Her generation seems to travel much more than older generations like us. They seem to be very interested in new experiences and adventures where we are be more interested in improving our home and being with extended family.
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Old 01-11-2024, 10:28 AM
 
Location: Taos NM
5,314 posts, read 5,039,092 times
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Quote:
Originally Posted by mhays25 View Post
Where do you get the idea that apartment residents fly more? They're often in amenity-rich areas. In my case I can walk to touristy things, waterfronts, and hundreds of restaurants. If I want to get further out I can easily take transit or bike, to complete wilderness in fact. I'd want to travel more if I was in a house far from anything interesting.

Plane trips are a problem, but in a broad sense (not just emissions) I'd say a trip or two per year isn't anywhere near on the level of cancelling out the effects of where you live.

PS, good post HodgePodge, who I can't rep again yet.
See KaraGs response. My experience as well, the ones who take multiple trips, especially internationally, live in condos or apartments. And part of it is for the reasons mentioned, it gets small if you sleep in your condo every night of the year, ESPECIALLY if you don't have a car. I can vouch for this personally, I felt more urge to travel when I lived near downtown Denver than living in Taos, it was more of a PITA to get anywhere in Denver and explore. Part of the reason people get condos is they travel a lot and they don't want a yard.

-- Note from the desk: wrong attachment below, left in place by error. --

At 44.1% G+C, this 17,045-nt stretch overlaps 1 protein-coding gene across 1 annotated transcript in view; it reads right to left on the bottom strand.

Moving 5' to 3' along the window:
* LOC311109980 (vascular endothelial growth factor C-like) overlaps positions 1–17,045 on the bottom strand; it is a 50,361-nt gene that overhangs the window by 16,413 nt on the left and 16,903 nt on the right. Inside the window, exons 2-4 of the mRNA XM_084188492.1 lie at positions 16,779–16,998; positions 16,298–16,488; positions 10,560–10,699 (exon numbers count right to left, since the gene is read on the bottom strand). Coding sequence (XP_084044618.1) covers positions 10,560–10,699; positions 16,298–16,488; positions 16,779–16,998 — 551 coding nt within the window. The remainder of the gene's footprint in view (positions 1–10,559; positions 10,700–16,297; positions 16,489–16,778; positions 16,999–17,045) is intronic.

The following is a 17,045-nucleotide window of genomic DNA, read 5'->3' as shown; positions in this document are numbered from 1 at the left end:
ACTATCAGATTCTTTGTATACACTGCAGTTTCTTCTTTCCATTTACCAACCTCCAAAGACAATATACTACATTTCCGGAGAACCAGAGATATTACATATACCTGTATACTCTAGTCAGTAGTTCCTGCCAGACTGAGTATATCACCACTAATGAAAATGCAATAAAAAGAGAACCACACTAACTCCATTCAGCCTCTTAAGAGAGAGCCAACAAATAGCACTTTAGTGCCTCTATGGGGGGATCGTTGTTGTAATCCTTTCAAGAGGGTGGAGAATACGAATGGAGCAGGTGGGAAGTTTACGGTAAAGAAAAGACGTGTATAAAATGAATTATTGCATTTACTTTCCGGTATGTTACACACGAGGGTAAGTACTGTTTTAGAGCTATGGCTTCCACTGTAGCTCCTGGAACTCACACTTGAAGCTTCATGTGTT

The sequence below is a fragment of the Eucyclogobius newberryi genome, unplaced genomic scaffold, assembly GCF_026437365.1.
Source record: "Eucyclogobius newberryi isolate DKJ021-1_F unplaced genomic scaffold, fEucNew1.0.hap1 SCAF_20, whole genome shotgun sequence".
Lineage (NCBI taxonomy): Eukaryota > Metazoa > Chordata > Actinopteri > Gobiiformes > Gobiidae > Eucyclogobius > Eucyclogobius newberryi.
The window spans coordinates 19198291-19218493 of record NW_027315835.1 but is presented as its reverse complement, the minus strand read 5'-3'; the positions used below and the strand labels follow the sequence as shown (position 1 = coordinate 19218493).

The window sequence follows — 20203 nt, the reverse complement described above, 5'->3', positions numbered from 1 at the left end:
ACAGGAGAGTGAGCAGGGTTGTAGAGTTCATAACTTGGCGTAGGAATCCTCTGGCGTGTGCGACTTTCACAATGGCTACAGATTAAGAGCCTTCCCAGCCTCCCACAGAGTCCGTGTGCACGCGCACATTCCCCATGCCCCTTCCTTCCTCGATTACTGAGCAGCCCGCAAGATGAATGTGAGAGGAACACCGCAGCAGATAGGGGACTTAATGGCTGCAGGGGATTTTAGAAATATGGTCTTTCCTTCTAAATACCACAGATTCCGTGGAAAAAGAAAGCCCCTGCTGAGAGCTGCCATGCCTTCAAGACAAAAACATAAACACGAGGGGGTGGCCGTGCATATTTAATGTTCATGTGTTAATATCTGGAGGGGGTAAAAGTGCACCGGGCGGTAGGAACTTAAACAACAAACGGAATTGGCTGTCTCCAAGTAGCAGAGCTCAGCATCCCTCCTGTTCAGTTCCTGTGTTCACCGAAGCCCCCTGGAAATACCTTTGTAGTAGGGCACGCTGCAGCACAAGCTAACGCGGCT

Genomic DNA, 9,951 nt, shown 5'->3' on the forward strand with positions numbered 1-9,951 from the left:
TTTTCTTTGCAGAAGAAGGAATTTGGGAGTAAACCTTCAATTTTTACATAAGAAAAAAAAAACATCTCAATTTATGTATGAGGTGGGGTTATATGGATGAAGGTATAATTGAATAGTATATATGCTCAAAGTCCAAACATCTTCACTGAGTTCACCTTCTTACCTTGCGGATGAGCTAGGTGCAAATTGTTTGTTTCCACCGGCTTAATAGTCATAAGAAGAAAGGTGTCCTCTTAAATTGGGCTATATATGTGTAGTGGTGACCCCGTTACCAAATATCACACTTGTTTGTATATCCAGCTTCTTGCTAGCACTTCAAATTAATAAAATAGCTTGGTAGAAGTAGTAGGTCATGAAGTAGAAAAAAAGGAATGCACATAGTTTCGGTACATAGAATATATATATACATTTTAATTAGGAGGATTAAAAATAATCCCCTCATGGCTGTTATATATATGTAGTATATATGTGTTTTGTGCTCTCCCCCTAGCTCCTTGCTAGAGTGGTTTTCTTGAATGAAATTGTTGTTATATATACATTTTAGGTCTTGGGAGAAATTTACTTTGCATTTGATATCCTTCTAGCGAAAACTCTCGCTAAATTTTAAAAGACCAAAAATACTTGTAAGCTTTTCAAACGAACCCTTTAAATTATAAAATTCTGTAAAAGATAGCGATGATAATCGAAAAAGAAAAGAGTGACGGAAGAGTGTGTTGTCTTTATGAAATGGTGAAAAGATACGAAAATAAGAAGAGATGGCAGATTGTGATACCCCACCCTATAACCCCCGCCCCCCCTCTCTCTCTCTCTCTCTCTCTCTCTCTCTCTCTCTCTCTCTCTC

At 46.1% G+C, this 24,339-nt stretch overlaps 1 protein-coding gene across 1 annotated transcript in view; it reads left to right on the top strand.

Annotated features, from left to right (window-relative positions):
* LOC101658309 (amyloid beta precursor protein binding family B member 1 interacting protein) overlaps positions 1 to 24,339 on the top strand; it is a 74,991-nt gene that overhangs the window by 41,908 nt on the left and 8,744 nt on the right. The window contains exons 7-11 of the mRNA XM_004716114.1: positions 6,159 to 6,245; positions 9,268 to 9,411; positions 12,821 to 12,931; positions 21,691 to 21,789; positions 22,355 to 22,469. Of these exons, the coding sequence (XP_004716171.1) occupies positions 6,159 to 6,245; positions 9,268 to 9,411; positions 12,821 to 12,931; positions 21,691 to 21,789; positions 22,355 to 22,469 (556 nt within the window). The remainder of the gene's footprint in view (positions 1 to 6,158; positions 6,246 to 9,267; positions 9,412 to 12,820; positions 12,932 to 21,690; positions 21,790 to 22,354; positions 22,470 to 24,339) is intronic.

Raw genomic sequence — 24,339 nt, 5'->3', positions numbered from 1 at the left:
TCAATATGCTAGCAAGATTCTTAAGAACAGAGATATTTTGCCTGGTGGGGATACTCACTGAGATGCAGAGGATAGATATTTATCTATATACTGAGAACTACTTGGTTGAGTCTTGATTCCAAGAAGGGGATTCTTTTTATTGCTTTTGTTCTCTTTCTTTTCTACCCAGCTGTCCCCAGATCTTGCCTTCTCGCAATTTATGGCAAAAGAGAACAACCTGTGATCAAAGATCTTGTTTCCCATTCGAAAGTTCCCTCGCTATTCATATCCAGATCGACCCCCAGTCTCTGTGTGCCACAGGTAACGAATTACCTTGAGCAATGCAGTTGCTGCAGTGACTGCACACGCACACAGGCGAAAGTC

a 6000 mile flight round trip basically washes away the driving distances between the median suburban vs urban resident. And transportation is more carbon intensive than residential home use for heating and cooling.

On a broader sense, I'd say this, people have different preferences and there's different paths to good green living. If a person is going to live in a major metro and craves amenities, they should be in a more dense setup, that's where using less really impacts. Half acre lots in Dallas are horrible. If a person lives in a small city, density doesn't matter as much, but they should then be fine not travelling as much. The Amish, as mentioned, are the rural shining stars

Either way works towards reducing footprints, major metros aren't necessarily better or worse than towns. American major metros are much less efficient than global counterparts. For towns, the gap isn't so big. Pressing issues in one area are not real concerns in others. And realistically, it's the top 20% that use exponentially more than the bottom 80% in either setting.

Last edited by Phil P; 01-11-2024 at 10:37 AM..